MA420 Half Unit
Quantifying Risk and Modelling Alternative Markets
This information is for the 2020/21 session.
Dr Christoph Czichowsky and Dr Pavel Gapeev
This course is available on the MSc in Applicable Mathematics, MSc in Financial Mathematics, MSc in Quantitative Methods for Risk Management, MSc in Statistics (Financial Statistics), MSc in Statistics (Financial Statistics) (LSE and Fudan) and MSc in Statistics (Financial Statistics) (Research). This course is available with permission as an outside option to students on other programmes where regulations permit.
Pre-requisite: Students must have completed Stochastic Processes (ST409).
This course studies various issues arising in the context of investment risk specification as well as with the mathematical theory of so-called alternative markets, such as commodity and energy markets. In particular, the course considers the structural credit risk models and the quantification of risk by means of copulas and risk measures. Also, the course expands on the modeling of alternative markets and addresses the problem of valuation of investments in real assets.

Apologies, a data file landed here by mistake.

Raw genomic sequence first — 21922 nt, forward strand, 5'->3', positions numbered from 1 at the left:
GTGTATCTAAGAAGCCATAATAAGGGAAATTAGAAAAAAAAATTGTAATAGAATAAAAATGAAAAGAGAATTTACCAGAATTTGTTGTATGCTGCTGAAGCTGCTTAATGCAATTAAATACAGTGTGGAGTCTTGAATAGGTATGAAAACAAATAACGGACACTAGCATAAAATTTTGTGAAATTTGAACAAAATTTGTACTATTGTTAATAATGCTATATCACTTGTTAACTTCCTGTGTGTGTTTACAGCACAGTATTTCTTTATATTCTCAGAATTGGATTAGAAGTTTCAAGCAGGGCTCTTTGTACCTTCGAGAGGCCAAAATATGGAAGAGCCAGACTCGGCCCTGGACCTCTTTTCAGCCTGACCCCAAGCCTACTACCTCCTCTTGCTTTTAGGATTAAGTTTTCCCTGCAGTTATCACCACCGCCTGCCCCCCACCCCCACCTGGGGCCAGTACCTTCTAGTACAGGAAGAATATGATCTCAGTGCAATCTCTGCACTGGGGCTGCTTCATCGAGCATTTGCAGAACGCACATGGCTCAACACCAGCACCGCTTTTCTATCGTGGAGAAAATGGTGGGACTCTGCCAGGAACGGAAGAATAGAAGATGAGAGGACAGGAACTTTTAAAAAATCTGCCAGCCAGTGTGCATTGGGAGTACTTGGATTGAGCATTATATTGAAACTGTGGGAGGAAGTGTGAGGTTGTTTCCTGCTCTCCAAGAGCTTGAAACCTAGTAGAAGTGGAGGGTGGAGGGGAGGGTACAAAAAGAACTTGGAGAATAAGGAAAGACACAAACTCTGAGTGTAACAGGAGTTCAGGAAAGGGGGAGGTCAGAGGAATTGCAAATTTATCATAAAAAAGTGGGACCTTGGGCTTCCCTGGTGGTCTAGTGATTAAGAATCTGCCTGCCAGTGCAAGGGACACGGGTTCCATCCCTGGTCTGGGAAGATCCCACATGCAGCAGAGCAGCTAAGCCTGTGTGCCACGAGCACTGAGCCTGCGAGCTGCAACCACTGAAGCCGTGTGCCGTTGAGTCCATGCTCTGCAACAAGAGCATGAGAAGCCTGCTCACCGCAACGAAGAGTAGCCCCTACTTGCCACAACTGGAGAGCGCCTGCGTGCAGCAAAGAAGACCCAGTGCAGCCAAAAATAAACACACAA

This course is delivered through a combination of classes and lectures totalling a minimum of 30 hours across Lent Term. This year, some or all of this teaching will be delivered through a combination of virtual classes and lectures delivered as online videos.
Two sets of written homework will be marked with feedback provided.
F.Benth, J.Benth, S.Koekebakker, Stochastic Modelling of Energy and Related Markets, World Scientific 2008.
H.Föllmer and A.Schied, Stochastic Finance, 3rd edition, De Gruyter, 2011.
A.McNeil, R.Frey and P.Embrechts, Quantitative Risk Management, Princeton University Press, 2005.
A.K.Dixit and R.S.Pindyck, Investment under Uncertainty, Princeton University Press, 1994.
Exam (100%, duration: 2 hours) in the summer exam period.
Important information in response to COVID-19
Please note that during 2020/21 academic year some variation to teaching and learning activities may be required to respond to changes in public health advice and/or to account for the situation of students in attendance on campus and those studying online during the early part of the academic year. For assessment, this may involve changes to mode of delivery and/or the format or weighting of assessments. Changes will only be made if required and students will be notified about any changes to teaching or assessment plans at the earliest opportunity.
Total students 2019/20: 23
Average class size 2019/20: 23
Controlled access 2019/20: No
Value: Half Unit
Personal development skills
- Problem solving
- Application of information skills
- Application of numeracy skills
- Specialist skills